The Blinn eccentricity affects the apparent size of the light source as well as the apparent blurriness of the object. It has to be matched to the Reflect node's softness. But not literally matched - the two values have very different interpretations.

In my shader work, I express the "blur" of a surface with the word "blur". Blur can be 0, .1, .5, .75737, 1, 1.5, 2, 5, etc. Above 5, Poser's Reflect node softness really breaks down and doesn't work, so watch out for that.

To translate blur to Reflect and Blinn nodes, I use the following rules:

Reflect.softness = blur <--- that was easy!

Blinn.eccentricity = .03 + .065 * blur 

In this shader, I used a blur of .1, and so that is how the values got there.

The Blinn node also has its own built-in sort-of Fresnel effect (SpecularRollOff), which I turn off (set to 1 = no falloff) because I intend to always modulate reflections with a Fresnel_Blend node.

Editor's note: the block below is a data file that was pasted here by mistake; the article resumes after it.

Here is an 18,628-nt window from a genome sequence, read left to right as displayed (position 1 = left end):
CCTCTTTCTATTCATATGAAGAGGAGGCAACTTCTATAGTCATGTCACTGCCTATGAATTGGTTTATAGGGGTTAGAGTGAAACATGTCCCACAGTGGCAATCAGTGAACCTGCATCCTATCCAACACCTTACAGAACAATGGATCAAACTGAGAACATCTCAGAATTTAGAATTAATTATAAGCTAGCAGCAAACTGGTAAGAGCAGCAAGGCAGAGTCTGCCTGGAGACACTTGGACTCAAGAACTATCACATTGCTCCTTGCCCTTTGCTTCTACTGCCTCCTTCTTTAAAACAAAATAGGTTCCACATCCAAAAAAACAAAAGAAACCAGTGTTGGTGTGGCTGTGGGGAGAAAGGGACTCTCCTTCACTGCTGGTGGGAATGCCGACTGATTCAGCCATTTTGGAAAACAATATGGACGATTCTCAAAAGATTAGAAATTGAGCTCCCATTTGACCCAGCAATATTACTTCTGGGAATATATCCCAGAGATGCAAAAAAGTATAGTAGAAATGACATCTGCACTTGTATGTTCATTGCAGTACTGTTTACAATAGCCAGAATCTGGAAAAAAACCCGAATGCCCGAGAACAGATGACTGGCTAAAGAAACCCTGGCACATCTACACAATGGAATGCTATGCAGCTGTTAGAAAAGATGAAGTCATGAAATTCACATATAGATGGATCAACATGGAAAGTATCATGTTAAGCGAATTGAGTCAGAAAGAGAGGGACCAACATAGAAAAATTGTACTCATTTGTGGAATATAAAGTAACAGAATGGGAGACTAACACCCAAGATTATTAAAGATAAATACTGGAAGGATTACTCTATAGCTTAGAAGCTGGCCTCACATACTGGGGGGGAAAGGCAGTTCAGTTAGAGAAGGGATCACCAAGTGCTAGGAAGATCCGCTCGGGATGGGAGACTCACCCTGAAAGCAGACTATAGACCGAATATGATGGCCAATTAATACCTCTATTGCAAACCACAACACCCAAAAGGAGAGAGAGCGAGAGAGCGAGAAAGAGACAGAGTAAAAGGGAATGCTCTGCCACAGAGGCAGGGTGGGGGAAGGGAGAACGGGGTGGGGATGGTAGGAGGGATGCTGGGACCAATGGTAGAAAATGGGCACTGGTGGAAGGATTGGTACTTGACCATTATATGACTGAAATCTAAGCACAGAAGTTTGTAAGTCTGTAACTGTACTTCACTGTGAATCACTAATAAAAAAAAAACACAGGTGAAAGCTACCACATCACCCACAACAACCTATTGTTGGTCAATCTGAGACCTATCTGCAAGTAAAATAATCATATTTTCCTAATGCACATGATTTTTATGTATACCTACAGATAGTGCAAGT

The Blinn Reflectivity controls its brightness. This is a "relative" term. If you try to understand this Reflectivity deeply, you will probably fail and we'll have to have a very long conversation about this one parameter and how Poser's unitless light system is kind of a pain.

Short answer, is I use this formula

Blinn.Reflectivity = 90 * (.5 ** blur)

That's 1/2 raised to a number equal to my chosen blur. In this case, with blur = .1, that comes to 83.973. (I did not type this - VSS built it.)

The Reflect Quality parameter is very fussy to deal with. As a rule of thumb, for curved things it can be under .5 with moderate blur. If your blur is 0, it can be .1. VSS generates appropriate values based on the blur. For eyes which really don't need blur at all, you could speed them up by removing the blur (blur = 0) and set the Quality to .1.